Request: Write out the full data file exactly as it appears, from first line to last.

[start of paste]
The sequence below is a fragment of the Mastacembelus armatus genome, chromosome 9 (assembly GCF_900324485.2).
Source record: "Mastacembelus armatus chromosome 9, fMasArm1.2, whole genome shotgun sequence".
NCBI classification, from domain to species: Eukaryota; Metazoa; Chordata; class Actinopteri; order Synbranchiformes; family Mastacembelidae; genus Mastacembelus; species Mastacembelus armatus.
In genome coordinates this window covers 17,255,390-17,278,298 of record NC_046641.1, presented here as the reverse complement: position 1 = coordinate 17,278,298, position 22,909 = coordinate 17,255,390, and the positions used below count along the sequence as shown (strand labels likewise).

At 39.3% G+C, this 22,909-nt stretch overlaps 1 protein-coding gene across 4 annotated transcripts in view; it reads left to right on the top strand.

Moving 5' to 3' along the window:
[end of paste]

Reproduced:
The sequence below is a fragment of the Mastacembelus armatus genome, chromosome 9 (assembly GCF_900324485.2).
Source record: "Mastacembelus armatus chromosome 9, fMasArm1.2, whole genome shotgun sequence".
NCBI classification, from domain to species: Eukaryota; Metazoa; Chordata; class Actinopteri; order Synbranchiformes; family Mastacembelidae; genus Mastacembelus; species Mastacembelus armatus.
In genome coordinates this window covers 17,255,390-17,278,298 of record NC_046641.1, presented here as the reverse complement: position 1 = coordinate 17,278,298, position 22,909 = coordinate 17,255,390, and the positions used below count along the sequence as shown (strand labels likewise).

At 39.3% G+C, this 22,909-nt stretch overlaps 1 protein-coding gene across 4 annotated transcripts in view; it reads left to right on the top strand.

Moving 5' to 3' along the window: